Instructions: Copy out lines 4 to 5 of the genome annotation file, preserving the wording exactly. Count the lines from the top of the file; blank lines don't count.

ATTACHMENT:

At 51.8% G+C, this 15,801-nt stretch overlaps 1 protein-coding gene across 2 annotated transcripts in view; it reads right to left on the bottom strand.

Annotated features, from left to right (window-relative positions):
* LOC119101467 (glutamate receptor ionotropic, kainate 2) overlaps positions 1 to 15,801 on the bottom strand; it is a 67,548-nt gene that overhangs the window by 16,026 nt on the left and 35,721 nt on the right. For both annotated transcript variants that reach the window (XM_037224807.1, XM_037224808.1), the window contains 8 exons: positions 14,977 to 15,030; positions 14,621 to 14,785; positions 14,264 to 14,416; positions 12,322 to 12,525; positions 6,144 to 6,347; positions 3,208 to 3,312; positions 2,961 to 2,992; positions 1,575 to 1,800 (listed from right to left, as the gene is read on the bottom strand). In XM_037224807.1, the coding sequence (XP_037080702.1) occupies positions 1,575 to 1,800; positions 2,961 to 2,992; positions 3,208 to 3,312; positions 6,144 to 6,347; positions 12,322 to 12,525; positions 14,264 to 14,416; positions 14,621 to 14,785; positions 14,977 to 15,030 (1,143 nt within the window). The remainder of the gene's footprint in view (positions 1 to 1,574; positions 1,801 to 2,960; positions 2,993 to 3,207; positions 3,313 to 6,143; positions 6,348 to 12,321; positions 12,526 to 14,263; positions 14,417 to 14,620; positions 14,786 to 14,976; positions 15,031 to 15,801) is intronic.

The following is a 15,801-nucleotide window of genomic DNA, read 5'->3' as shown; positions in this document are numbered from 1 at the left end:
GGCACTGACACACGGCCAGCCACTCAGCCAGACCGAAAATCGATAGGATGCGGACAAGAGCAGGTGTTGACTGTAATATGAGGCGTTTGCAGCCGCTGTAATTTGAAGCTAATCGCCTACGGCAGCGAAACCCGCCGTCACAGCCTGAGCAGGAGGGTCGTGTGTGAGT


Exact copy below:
The following is a 15,801-nucleotide window of genomic DNA, read 5'->3' as shown; positions in this document are numbered from 1 at the left end:
GGCACTGACACACGGCCAGCCACTCAGCCAGACCGAAAATCGATAGGATGCGGACAAGAGCAGGTGTTGACTGTAATATGAGGCGTTTGCAGCCGCTGTAATTTGAAGCTAATCGCCTACGGCAGCGAAACCCGCCGTCACAGCCTGAGCAGGAGGGTCGTGTGTGAGT